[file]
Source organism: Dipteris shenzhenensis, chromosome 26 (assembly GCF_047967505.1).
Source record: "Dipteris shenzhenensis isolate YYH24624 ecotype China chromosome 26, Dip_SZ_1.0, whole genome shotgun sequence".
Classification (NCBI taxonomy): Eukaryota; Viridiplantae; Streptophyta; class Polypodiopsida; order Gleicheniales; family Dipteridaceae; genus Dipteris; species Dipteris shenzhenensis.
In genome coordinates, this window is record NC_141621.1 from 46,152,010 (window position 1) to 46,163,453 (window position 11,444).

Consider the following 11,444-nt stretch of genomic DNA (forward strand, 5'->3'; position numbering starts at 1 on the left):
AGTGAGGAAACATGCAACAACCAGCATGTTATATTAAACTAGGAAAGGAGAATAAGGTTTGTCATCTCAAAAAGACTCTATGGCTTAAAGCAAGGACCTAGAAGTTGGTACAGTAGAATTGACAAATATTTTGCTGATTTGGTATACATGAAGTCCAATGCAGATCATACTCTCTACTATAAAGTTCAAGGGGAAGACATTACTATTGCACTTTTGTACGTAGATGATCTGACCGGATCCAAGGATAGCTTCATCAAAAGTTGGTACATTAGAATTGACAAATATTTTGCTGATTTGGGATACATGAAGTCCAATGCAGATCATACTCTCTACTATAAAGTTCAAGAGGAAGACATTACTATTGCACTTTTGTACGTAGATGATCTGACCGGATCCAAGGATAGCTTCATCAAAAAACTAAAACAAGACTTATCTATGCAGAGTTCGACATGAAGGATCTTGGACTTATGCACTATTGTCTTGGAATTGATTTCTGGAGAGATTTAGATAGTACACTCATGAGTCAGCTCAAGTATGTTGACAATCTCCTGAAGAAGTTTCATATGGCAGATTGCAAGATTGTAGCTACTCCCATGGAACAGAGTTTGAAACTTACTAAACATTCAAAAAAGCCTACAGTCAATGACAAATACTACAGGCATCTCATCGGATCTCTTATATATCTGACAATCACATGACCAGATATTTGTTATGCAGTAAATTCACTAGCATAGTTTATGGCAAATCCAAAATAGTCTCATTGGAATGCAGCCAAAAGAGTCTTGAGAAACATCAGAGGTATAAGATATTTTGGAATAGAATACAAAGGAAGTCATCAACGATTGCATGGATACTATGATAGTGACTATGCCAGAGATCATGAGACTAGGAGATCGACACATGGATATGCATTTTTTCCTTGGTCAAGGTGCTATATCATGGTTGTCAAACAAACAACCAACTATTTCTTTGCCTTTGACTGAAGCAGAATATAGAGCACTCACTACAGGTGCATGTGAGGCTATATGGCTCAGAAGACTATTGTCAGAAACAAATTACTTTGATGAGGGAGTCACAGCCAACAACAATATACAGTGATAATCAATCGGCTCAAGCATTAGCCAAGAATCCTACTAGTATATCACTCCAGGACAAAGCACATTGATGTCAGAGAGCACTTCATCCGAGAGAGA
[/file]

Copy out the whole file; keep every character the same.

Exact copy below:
Source organism: Dipteris shenzhenensis, chromosome 26 (assembly GCF_047967505.1).
Source record: "Dipteris shenzhenensis isolate YYH24624 ecotype China chromosome 26, Dip_SZ_1.0, whole genome shotgun sequence".
Classification (NCBI taxonomy): Eukaryota; Viridiplantae; Streptophyta; class Polypodiopsida; order Gleicheniales; family Dipteridaceae; genus Dipteris; species Dipteris shenzhenensis.
In genome coordinates, this window is record NC_141621.1 from 46,152,010 (window position 1) to 46,163,453 (window position 11,444).

Consider the following 11,444-nt stretch of genomic DNA (forward strand, 5'->3'; position numbering starts at 1 on the left):
AGTGAGGAAACATGCAACAACCAGCATGTTATATTAAACTAGGAAAGGAGAATAAGGTTTGTCATCTCAAAAAGACTCTATGGCTTAAAGCAAGGACCTAGAAGTTGGTACAGTAGAATTGACAAATATTTTGCTGATTTGGTATACATGAAGTCCAATGCAGATCATACTCTCTACTATAAAGTTCAAGGGGAAGACATTACTATTGCACTTTTGTACGTAGATGATCTGACCGGATCCAAGGATAGCTTCATCAAAAGTTGGTACATTAGAATTGACAAATATTTTGCTGATTTGGGATACATGAAGTCCAATGCAGATCATACTCTCTACTATAAAGTTCAAGAGGAAGACATTACTATTGCACTTTTGTACGTAGATGATCTGACCGGATCCAAGGATAGCTTCATCAAAAAACTAAAACAAGACTTATCTATGCAGAGTTCGACATGAAGGATCTTGGACTTATGCACTATTGTCTTGGAATTGATTTCTGGAGAGATTTAGATAGTACACTCATGAGTCAGCTCAAGTATGTTGACAATCTCCTGAAGAAGTTTCATATGGCAGATTGCAAGATTGTAGCTACTCCCATGGAACAGAGTTTGAAACTTACTAAACATTCAAAAAAGCCTACAGTCAATGACAAATACTACAGGCATCTCATCGGATCTCTTATATATCTGACAATCACATGACCAGATATTTGTTATGCAGTAAATTCACTAGCATAGTTTATGGCAAATCCAAAATAGTCTCATTGGAATGCAGCCAAAAGAGTCTTGAGAAACATCAGAGGTATAAGATATTTTGGAATAGAATACAAAGGAAGTCATCAACGATTGCATGGATACTATGATAGTGACTATGCCAGAGATCATGAGACTAGGAGATCGACACATGGATATGCATTTTTTCCTTGGTCAAGGTGCTATATCATGGTTGTCAAACAAACAACCAACTATTTCTTTGCCTTTGACTGAAGCAGAATATAGAGCACTCACTACAGGTGCATGTGAGGCTATATGGCTCAGAAGACTATTGTCAGAAACAAATTACTTTGATGAGGGAGTCACAGCCAACAACAATATACAGTGATAATCAATCGGCTCAAGCATTAGCCAAGAATCCTACTAGTATATCACTCCAGGACAAAGCACATTGATGTCAGAGAGCACTTCATCCGAGAGAGA